What Age Does Glaucoma Typically Develop?
November 28, 2023
Are you an older adult and worried about your vision? Have you noticed decreased vision and wonder about the underlying causes? One common eye condition that can develop with age is glaucoma.
While this eye condition can also impact younger adults, the risk increases with age. How do you know if you have glaucoma, and what is it exactly?
Keep reading to learn more about glaucoma, including the most common age range for glaucoma!
What Is Glaucoma?
Glaucoma is actually various eye conditions related to the optic nerve. Your optic nerve is responsible for sending what your eyes see to the brain, making the optic nerve an essential component of healthy vision.
As glaucoma damages the optic nerve, it can create blind spots or blurry vision. Optic nerve damage can have many underlying causes, but one of the most typical is high pressure in the eye.
Pressure might increase because of a buildup of fluids or issues with the drainage system in your eyes. There are multiple types of glaucoma, and they present differently depending on type and severity.
What Is The Most Common Age To Develop Glaucoma?
Glaucoma is a major concern for adults over forty. While people of any age, including infants and children, can develop glaucoma, the risk is much higher the older you get.
Those over forty should take special care to see an eye doctor for glaucoma screenings. For adults older than sixty, glaucoma is the leading cause of blindness.
So, once you reach sixty, regular eye exams are important so your eye doctor can detect any eye conditions, including glaucoma, early. Because the most common type of glaucoma, open-angle, often doesn’t have symptoms at first, eye exams are key to preserving your vision.
Are There Any Other Factors That Increase The Risk Of Glaucoma?
While age is a significant risk factor for glaucoma, there are some other components that make you more likely to develop this eye condition.
- If you have a family history of glaucoma, as there is a genetic element
- If you have some other medical conditions, including high blood pressure and diabetes.
- If you have had previous eye injuries
- If you’ve undergone eye surgeries
- If you have taken certain medications, including steroids, for an extended period of time
If you have any or multiple of these risk factors, it’s even more important to ask your doctor about glaucoma and receive regular eye exams.
Do you have risk factors for glaucoma?
What Are Common Symptoms Of Glaucoma?
A tricky thing about glaucoma is that there are often few or no symptoms. Depending on the type of glaucoma, you might not notice any signs in the beginning stages.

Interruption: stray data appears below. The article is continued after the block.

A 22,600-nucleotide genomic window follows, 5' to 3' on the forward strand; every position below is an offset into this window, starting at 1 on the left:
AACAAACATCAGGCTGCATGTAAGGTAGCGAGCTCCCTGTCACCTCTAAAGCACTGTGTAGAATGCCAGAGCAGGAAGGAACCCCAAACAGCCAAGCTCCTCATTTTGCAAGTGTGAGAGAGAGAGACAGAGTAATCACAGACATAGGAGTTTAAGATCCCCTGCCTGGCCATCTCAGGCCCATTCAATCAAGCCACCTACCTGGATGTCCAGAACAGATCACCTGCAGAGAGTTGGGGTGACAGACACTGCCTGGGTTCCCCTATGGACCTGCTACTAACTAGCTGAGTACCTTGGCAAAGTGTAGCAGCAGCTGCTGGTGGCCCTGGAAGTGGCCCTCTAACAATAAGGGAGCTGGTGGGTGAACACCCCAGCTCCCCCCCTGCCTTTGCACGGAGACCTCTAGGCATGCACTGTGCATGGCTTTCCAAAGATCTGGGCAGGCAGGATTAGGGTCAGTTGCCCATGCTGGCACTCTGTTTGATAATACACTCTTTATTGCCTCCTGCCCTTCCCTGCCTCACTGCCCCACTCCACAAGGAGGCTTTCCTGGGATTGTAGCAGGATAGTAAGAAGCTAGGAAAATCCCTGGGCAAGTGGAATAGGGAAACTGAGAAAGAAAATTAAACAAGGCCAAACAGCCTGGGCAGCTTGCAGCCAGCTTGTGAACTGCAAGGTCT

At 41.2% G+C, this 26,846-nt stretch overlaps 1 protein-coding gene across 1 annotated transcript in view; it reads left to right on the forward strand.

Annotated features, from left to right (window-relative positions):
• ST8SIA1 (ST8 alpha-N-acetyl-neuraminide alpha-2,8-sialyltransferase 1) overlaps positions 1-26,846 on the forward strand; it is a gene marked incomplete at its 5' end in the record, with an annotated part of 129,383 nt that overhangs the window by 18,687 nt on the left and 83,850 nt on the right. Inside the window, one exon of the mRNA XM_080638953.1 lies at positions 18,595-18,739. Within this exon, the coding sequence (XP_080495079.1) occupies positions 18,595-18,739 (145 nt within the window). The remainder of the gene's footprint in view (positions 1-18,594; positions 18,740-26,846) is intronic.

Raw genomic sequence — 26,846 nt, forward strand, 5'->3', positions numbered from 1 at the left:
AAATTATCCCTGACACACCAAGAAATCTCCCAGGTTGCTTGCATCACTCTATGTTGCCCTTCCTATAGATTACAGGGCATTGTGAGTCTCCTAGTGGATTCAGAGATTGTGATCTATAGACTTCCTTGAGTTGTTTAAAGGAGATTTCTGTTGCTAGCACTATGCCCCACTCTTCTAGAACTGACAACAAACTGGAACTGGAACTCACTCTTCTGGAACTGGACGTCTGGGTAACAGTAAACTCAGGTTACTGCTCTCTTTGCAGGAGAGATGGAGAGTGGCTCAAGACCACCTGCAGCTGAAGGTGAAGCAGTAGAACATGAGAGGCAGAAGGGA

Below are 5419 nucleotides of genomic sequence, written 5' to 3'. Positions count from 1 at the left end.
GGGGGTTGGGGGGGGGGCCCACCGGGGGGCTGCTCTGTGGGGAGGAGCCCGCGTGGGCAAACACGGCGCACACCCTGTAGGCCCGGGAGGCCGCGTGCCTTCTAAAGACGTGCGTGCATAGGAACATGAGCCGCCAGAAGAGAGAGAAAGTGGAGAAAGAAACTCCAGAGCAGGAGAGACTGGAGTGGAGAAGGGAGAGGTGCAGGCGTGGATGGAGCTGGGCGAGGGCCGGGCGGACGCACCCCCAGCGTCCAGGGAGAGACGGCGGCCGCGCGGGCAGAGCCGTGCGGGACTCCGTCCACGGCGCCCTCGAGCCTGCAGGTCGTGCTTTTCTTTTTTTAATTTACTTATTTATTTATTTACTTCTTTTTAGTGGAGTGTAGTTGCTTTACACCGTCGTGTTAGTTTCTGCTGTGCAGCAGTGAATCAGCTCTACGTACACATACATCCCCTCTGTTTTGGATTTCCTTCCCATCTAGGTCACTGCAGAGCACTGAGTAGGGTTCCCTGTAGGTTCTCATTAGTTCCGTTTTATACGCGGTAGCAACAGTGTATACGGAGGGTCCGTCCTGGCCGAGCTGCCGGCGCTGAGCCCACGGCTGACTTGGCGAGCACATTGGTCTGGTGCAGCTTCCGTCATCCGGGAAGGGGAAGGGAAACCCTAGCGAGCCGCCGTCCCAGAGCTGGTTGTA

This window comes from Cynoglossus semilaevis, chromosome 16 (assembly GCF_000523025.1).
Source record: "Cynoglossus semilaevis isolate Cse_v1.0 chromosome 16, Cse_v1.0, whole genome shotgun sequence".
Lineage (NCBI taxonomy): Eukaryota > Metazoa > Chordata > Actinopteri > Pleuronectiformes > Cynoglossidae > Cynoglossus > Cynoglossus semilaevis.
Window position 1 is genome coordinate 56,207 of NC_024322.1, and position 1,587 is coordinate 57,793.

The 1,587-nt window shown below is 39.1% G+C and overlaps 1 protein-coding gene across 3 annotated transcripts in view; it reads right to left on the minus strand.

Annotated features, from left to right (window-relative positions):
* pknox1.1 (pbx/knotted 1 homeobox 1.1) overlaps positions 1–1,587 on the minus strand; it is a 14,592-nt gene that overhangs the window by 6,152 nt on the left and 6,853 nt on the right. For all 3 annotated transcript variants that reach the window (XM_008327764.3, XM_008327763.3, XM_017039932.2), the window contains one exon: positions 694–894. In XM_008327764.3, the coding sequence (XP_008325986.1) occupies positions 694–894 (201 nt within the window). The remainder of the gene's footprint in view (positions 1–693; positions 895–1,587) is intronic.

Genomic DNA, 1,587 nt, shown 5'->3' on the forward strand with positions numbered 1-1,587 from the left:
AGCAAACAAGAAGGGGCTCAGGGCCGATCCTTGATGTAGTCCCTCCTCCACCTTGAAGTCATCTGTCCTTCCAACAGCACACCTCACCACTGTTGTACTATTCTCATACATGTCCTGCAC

This gradual impact on your vision makes it difficult to detect a change until the condition has progressed significantly. However, it’s still useful to know some of the symptoms of the different types of glaucoma.
Open-angle glaucoma occurs when the eye drainage systems don’t work properly. Open-angle glaucoma typically causes gradual vision changes that may not be noticeable.
As this condition worsens, you’ll notice blind spots in your peripheral vision and, eventually, in your central vision.
Acute Angle-Closure Glaucoma
Acute angle-closure glaucoma happens when the iris bulges and blocks the eye drainage system. This type of glaucoma can occur suddenly or gradually.
Symptoms of this kind of glaucoma are often more noticeable and can include headache, eye pain, nausea, and blurred vision.
This type of glaucoma occurs with eye pressure that is within the normal range, and the exact underlying causes are still unknown. There are very few early symptoms, but eventually, normal-tension glaucoma causes blurry vision and permanent vision loss.
With pigmentary glaucoma, small granules of pigment from your iris cause blockages in the drainage channels of your eye, which can increase eye pressure. The signs include halos around lights and blurry vision.
Some babies and children develop glaucoma early in life because of an injury or another medical condition. It can be difficult to spot symptoms in an infant, but you should look out for a cloudy eye, excessive blinking, and tears when the baby isn’t crying.
Other signs of glaucoma in children include blurry vision and headaches.
Are you experiencing symptoms of glaucoma? Schedule an appointment at Arlington Eye Center to ensure you're not at risk for permanent vision loss.
How Is Glaucoma Treated?
Glaucoma treatment varies depending on the type and how far the condition has progressed. Usually, your eye doctor will start with medications like eye drops, but for more severe cases of glaucoma, treatments such as laser procedures or surgery are necessary.
It’s best to get treatment as soon as possible. While treating glaucoma won’t reverse any damage, it will keep your vision from worsening.
It's best to catch and treat glaucoma early to keep your vision sharp.
Can You Prevent Glaucoma?
In many cases, glaucoma is not preventable. The best way to avoid vision loss from glaucoma is to catch this eye condition early.
Here are some of the best ways to prevent vision loss from glaucoma:
See Your Eye Doctor
With regular eye exams, it’s possible to catch glaucoma while it’s still in the beginning stages. The American Academy of Ophthalmology suggests eye exams every two years for those about forty and around every year for those above fifty-five.
It’s also wise to see an eye doctor more often if you have conditions like diabetes or have increased risk factors.
Protect Your Eyes
Eye injuries can cause glaucoma and other eye problems. Always wear protective gear when playing sports or using tools.
Use Eye Drops
If you are diagnosed with glaucoma and prescribed eye drops, it is essential to use these as instructed. Eye drops for glaucoma can keep the condition from progressing.
Do you want to learn if you are at risk of developing glaucoma? Schedule an appointment at Arlington Eye Center in Arlington, VA, today!